Modelagem e otimização da fermentação alcoólica em batelada alimentada a baixa temperatura
Veloso, Ivan Ilich Kerbauy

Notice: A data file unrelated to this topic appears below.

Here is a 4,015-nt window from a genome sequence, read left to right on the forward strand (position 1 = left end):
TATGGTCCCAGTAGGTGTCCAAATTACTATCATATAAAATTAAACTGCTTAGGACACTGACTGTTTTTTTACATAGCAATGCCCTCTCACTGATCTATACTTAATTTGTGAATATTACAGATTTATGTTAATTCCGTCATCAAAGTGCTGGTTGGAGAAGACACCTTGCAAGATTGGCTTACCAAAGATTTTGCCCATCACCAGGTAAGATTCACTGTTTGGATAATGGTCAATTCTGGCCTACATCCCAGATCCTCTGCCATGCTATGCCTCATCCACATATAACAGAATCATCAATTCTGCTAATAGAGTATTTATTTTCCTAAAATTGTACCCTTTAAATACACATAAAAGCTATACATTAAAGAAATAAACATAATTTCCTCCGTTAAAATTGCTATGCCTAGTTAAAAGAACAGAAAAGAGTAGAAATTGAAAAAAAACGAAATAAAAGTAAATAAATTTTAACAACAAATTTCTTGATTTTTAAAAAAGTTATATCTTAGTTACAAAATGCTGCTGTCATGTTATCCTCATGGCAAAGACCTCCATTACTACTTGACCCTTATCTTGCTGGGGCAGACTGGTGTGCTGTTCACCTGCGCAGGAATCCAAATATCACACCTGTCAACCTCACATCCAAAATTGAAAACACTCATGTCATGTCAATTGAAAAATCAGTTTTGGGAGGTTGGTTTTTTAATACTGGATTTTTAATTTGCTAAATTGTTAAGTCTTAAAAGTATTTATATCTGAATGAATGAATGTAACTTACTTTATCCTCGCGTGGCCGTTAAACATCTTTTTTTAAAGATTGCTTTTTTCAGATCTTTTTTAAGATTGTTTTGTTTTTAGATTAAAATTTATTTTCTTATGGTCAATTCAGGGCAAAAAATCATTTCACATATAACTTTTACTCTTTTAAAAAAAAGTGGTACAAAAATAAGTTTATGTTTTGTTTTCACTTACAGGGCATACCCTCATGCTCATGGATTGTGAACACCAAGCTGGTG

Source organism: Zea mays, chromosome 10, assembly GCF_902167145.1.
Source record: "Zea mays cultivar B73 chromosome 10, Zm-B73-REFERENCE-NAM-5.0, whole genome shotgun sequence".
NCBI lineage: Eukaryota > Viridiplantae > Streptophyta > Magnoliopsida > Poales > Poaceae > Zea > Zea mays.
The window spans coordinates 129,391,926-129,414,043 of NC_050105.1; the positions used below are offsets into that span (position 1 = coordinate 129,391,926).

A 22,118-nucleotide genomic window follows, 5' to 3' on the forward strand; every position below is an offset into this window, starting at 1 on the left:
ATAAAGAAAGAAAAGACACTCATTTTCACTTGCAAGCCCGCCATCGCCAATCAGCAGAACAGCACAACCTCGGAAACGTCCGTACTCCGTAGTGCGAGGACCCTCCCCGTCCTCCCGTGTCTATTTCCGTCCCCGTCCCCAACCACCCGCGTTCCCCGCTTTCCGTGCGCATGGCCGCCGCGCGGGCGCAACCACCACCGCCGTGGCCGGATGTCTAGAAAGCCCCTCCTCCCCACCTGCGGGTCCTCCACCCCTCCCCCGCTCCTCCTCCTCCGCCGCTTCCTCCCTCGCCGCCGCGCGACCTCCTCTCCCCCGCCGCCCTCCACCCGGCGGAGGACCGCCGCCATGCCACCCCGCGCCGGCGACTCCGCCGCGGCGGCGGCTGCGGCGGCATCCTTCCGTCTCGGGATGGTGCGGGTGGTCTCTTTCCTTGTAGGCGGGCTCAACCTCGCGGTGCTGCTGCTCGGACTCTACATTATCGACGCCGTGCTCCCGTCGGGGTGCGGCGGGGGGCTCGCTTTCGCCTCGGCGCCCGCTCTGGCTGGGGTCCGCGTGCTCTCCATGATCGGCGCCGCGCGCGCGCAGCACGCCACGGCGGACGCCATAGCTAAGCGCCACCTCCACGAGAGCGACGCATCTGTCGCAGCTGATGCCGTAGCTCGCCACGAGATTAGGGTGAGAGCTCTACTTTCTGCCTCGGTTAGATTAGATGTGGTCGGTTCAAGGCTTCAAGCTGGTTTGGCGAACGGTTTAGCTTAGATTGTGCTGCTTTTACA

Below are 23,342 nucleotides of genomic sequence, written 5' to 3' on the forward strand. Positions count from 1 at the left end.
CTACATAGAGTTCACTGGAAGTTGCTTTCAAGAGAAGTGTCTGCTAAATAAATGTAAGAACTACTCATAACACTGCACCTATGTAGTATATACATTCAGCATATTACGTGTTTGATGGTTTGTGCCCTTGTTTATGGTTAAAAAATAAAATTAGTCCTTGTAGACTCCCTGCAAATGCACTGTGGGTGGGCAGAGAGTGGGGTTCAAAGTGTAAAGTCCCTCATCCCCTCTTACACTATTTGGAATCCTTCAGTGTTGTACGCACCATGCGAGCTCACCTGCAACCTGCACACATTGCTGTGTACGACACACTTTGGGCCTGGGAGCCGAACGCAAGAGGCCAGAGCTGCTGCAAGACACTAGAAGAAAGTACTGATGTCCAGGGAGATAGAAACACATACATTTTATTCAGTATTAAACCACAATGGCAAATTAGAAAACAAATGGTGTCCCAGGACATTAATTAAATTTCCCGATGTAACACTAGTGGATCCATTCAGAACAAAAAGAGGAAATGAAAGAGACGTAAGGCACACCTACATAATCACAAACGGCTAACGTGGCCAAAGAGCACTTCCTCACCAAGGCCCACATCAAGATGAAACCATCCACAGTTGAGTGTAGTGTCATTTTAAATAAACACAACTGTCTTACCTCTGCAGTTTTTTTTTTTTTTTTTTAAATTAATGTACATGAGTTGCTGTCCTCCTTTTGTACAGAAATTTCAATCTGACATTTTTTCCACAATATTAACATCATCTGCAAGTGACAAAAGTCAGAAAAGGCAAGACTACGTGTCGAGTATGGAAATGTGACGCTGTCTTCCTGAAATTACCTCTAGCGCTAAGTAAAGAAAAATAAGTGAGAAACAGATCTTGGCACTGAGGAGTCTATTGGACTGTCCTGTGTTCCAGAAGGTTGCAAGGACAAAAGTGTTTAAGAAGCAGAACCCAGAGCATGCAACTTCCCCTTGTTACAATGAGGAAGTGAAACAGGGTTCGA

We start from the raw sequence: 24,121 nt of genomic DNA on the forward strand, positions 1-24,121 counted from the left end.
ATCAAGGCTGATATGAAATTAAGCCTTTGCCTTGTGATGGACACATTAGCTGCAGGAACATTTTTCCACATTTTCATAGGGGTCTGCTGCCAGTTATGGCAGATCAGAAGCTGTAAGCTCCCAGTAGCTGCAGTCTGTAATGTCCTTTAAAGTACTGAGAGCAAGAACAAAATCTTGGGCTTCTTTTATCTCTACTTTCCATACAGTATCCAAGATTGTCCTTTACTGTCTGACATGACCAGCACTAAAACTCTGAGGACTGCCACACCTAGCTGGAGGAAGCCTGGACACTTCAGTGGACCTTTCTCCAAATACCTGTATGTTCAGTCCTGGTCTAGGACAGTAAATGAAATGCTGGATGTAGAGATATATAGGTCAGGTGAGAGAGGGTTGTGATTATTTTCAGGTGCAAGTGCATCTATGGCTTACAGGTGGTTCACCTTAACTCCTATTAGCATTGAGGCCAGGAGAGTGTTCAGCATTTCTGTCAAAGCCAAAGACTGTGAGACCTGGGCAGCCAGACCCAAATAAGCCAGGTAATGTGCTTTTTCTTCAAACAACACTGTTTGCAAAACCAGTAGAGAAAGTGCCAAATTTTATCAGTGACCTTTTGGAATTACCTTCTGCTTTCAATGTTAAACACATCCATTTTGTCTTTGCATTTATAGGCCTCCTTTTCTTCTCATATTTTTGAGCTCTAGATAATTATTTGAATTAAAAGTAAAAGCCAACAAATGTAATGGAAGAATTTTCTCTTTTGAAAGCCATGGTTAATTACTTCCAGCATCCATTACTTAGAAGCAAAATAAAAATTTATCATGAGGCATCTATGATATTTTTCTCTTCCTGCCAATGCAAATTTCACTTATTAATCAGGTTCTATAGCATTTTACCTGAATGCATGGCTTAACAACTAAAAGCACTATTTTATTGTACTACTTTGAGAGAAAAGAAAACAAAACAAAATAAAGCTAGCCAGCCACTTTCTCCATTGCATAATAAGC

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The effect of product inhibition on yeast hinders the production of wine with ethanol concentration above 80.0 g L-1 (~10 °GL) in the industrial ethanol production process commonly performed at 34 °C. Lowering the fermentation temperature is a way to produce wines with higher ethanol contents. In this work, batch fermentations were carried out at temperatures of 28, 30, 32, and 34 °C, with initial substrate concentration of 180.0 g L-1, using industrial yeast under conditions reproducing those found in Brazilian distilleries. The Andrews-Levenspiel hybrid kinetic model, considering viable cells, showed an excellent fit to the experimental data. The model kinetic parameters were used to simulate and optimize fed-batch fermentations at different temperatures, resulting in satisfactory descriptions of the process behaviors. A new optimization strategy to obtain the maximum possible ethanol production, based on the CEmax parameter of the Andrews-Levenspiel kinetic model (Maximum concentration of ethanol after which cell growth ceased), provided ethanol production of up to 134.7 g L-1 (17.1 °GL) at 28 ºC and 305.4 g L-1 substrate. A modification was made to the Andrews-Levenspiel kinetic model, relating the parameter “n” (dimensionless constant related to the toxic potential of the product) to the final ethanol concentration (CEf), in order to enable the model to describe the behavior of fed-batch fermentations performed with high substrate concentration and at temperatures from 28 to 34 ºC. In addition, simulations were carried out with high initial cell concentration to verify the increase of process productivity. The results showed that the original model presented limitations to represent process behavior with high cell concentration in the inoculum, being necessary a readjustment of the model to the experimental data obtaining new values for the kinetic parameters.